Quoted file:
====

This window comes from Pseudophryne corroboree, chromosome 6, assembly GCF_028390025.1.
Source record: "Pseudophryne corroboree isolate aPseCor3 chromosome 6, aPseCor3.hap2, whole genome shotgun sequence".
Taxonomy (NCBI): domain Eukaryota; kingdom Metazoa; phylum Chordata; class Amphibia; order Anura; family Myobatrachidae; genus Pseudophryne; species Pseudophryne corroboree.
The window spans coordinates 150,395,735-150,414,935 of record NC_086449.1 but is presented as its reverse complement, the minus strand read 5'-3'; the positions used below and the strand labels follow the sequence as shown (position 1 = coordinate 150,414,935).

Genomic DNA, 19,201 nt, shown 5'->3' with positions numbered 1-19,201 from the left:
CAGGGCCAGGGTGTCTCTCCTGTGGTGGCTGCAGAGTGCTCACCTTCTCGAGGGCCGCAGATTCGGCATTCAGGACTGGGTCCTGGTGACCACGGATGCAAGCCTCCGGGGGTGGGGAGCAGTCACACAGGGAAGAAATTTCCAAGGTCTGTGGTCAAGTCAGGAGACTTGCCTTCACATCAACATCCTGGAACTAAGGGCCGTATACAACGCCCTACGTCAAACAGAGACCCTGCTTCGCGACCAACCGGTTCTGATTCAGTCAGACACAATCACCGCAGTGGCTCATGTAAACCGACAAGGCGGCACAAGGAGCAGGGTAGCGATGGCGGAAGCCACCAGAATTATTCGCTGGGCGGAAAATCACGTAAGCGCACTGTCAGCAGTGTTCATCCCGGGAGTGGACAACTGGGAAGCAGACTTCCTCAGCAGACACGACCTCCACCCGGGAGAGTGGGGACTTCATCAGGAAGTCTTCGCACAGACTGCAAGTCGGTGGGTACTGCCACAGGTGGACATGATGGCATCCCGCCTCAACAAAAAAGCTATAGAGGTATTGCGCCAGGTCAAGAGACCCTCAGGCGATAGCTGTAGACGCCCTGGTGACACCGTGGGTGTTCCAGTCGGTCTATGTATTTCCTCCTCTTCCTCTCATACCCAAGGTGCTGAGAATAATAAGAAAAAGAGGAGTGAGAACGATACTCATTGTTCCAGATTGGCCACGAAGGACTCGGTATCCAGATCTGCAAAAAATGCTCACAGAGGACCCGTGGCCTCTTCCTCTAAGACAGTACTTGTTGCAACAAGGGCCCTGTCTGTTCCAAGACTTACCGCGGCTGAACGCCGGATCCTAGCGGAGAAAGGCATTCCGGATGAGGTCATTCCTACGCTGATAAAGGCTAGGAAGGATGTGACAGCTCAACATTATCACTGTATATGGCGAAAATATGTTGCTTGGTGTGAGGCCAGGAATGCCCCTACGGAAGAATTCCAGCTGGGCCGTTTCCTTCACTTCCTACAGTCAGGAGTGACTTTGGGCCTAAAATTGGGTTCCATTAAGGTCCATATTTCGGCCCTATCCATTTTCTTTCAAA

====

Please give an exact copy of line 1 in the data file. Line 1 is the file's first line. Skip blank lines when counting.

This window comes from Pseudophryne corroboree, chromosome 6, assembly GCF_028390025.1.